“That’s around the time when it started to be a regular occurrence,” said Tommy Lasorda, who was a scout for the Dodgers when they beat the Twins in the 1965 World Series. “You knew if you won you were going to get some champagne on you.”
Rules: Made to be broken?
Last month, according to multiple sources, Major League Baseball sent out a one-page memo to teams on the verge of clinching playoff berths, outlining the guidelines for postgame celebrations. It stated that teams must have non-alcoholic beverages for players and limit the amount of alcoholic champagne to two bottles per player; champagne should be used primarily for spraying; beer is the only other alcohol permitted in postgame celebrations; clubs should remind their players and staff to celebrate responsibly; and clubs should make sure transportation is available following celebrations to get players and staff home or back to the team hotel.
“Our policies regarding alcohol in the clubhouse have evolved over time,” said Pat Courtney, MLB’s chief communications officer. “We set out for these celebrations to be held in a private, controlled setting with limitations and safeguards in place.”
Teams have also been told not to take any alcoholic beverages onto the field and spray fans, some of whom may be minors.
“Our policy explicitly states that no alcohol is permitted outside of the clubhouse or at any time on the field of play, and that all celebrations involving the use of alcohol must take place within the clubhouse,” Courtney said. “We have MLB security on-site to enforce our rules. The commissioner determines the appropriate steps if any individuals violate our rules.”
The problem is, teams have been violating the rules, leaving the commissioner’s office to ponder those “appropriate steps.” Images of players drinking on the field and spraying fans with champagne have become commonplace this postseason, leading the league to contact the guilty parties and warn them that future incidents will result in discipline.
“Things have gone beyond where they’re supposed to,” said one league source. “You just have to turn on the TV and can see it.”
While each player is only supposed to have two bottles of champagne, clubhouse managers will usually pad the totals to account for coaches, executives, family members and others when buying the bubbly. The Dodgers, for example, had 220 bottles of sparkling wine and 50 cases of beer in San Francisco when they clinched the NL West in September. The Dodgers prepared for the celebration by shipping the bottles of Chandon from Los Angles to Denver and then to San Francisco during their road trip and picked up the beer locally.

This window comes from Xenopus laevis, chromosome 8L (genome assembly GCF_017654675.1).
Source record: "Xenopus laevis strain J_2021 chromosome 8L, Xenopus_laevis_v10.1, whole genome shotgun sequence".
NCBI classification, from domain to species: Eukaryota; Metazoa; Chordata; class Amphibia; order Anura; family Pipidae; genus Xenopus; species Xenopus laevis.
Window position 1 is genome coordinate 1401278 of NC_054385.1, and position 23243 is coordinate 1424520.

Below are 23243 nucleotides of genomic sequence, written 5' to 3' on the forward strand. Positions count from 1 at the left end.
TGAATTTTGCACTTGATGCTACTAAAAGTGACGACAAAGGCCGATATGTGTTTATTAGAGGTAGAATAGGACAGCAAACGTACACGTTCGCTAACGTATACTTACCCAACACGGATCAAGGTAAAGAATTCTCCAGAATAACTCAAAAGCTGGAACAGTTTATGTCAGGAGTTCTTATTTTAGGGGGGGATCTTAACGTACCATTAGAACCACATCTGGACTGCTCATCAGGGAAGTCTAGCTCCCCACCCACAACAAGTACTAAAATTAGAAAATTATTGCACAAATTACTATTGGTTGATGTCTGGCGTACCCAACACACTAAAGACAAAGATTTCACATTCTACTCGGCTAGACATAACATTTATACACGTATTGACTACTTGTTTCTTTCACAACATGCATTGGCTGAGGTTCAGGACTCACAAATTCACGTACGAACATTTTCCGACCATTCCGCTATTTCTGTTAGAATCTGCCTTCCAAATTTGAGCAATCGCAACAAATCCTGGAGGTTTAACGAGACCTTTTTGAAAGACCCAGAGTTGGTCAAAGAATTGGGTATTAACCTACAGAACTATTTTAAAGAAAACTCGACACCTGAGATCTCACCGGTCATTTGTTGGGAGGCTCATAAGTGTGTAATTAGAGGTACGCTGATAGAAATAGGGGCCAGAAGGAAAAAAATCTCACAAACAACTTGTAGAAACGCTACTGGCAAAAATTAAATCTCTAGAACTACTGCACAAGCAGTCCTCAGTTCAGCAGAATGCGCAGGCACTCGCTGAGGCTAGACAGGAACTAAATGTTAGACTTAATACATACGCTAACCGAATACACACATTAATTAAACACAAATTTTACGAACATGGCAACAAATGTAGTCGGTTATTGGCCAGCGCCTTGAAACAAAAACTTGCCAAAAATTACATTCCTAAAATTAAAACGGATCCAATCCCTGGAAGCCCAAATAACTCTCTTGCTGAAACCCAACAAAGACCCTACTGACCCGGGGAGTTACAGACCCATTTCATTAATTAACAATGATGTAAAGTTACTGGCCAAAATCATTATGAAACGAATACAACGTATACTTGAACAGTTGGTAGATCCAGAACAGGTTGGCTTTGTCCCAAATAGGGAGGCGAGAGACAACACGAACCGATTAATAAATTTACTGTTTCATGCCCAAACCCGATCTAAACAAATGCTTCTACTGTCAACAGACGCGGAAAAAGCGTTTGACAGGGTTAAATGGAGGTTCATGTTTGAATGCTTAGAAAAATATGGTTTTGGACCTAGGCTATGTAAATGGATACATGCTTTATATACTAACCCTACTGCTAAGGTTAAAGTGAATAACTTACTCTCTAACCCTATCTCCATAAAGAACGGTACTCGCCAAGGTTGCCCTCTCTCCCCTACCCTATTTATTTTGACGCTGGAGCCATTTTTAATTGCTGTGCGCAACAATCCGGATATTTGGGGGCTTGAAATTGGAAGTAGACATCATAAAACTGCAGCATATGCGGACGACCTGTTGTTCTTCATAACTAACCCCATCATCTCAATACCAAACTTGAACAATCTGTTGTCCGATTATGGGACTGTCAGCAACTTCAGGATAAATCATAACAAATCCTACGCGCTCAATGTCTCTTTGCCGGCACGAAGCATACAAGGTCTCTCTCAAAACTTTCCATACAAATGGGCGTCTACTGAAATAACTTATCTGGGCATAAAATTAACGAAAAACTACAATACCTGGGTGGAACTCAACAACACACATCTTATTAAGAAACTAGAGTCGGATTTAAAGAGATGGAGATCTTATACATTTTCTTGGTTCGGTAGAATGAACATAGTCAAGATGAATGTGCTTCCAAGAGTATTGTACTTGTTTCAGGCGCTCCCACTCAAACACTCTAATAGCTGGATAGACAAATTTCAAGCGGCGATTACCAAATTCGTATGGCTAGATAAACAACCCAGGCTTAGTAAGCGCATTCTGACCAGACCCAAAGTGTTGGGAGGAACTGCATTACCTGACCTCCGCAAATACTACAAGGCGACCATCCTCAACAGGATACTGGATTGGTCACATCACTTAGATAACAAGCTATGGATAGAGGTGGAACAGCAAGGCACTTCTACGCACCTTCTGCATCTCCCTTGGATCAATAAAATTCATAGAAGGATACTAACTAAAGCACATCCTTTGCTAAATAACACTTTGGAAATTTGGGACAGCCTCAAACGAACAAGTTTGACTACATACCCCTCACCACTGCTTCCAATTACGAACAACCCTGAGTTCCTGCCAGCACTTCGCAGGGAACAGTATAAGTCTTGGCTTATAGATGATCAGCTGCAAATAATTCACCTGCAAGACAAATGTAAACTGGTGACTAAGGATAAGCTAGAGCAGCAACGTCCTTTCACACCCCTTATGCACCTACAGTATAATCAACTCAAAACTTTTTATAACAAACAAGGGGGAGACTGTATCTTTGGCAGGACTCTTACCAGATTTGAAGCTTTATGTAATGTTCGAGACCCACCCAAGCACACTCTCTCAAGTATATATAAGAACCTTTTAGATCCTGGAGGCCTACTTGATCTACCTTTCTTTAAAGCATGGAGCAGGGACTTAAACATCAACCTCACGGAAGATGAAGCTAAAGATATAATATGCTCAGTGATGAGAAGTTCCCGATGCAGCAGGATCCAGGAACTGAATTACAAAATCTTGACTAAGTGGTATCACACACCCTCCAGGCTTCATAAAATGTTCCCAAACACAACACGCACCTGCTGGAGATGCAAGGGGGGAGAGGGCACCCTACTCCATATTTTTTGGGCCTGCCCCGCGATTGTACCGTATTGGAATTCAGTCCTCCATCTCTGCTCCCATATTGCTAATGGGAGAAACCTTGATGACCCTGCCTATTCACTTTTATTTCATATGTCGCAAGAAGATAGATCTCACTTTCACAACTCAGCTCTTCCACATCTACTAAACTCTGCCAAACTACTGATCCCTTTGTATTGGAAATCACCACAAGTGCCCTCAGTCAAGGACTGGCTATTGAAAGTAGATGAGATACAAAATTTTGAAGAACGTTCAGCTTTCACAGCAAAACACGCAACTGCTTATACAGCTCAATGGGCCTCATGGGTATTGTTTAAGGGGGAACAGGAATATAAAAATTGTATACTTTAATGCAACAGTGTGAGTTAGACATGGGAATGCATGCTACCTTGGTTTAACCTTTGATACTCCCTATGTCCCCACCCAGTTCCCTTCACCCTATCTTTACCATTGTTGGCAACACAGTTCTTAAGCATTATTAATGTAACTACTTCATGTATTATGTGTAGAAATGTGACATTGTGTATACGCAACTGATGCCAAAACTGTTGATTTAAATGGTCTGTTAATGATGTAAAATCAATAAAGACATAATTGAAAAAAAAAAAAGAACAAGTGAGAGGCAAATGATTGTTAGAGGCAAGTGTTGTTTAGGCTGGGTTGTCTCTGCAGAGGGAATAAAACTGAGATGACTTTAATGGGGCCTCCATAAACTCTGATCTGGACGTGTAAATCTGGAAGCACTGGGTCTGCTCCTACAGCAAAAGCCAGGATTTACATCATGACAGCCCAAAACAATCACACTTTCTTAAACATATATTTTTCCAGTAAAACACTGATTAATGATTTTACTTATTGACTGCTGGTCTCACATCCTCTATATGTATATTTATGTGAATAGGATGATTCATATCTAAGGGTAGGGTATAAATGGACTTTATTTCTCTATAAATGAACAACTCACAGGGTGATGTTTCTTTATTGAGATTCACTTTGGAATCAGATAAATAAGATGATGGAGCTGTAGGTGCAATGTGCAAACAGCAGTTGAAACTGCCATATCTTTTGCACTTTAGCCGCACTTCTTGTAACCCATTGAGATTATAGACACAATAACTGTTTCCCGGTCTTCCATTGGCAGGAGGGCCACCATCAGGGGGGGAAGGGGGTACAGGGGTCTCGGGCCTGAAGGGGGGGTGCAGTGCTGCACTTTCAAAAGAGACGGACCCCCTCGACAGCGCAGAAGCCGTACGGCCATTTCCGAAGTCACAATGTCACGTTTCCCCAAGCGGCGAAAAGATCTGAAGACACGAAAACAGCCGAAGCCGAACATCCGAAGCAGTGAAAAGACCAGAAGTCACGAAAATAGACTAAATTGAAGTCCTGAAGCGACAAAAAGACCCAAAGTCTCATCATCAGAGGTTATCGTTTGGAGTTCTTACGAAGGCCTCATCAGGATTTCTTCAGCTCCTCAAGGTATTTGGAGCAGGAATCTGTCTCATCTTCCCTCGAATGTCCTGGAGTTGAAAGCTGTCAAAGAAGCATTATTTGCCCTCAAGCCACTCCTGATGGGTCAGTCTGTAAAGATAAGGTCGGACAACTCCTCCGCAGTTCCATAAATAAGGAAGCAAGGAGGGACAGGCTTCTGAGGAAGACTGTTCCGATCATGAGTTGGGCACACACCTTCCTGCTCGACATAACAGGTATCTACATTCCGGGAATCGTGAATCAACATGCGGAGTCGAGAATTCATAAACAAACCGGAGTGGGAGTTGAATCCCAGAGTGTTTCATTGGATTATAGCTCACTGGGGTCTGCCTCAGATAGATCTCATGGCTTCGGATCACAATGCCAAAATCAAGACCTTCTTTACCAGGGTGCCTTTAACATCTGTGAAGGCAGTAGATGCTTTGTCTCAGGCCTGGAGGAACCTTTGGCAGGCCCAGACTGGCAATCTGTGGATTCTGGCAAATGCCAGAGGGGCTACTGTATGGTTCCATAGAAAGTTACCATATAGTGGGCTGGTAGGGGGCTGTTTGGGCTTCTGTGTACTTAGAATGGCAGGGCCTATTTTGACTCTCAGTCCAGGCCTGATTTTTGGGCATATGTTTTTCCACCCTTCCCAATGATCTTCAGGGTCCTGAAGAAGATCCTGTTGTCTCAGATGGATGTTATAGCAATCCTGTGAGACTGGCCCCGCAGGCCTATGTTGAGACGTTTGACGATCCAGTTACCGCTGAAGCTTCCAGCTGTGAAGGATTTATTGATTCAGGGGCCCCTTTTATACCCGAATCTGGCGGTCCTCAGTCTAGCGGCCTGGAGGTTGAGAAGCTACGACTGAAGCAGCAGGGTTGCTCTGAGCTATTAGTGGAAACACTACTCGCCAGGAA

Budweiser products are the only beer allowed during postgame celebrations, a distinction reserved for the official beer sponsor of MLB. In addition, Budweiser logos have been plastered all over the plastic covering the lockers for the last decade.
Setting up the postgame celebrations, which entails moving out furniture, covering up the floor and walls with the plastic and setting up the drinks, can take anywhere from 15 to 20 minutes. That’s fine if the game is a blowout, but there have been times when the plastic had to be taken down and the alcoholic beverages hauled out of the clubhouse in minutes when things suddenly went south.
In Game 6 of the 2011 World Series, the Texas Rangers twice came within a strike of winning the first championship in franchise history, in the ninth and 10th innings. Each time, the St. Louis Cardinals rallied. The Rangers’ 10-9, 11-inning loss at Busch Stadium was so sudden the clubhouse attendants didn’t have time to pull down all of their preparations. Some players did postgame interviews in front of locker stalls that were covered by tarp.
“That’s in the past. We’re going forward,” said Richard “Hoggie” Price, who became the Rangers’ clubhouse manager in 2010 after 22 years of being the umpires’ attendant. “It’s like when you have a bad meal, you never want to go back to that restaurant.”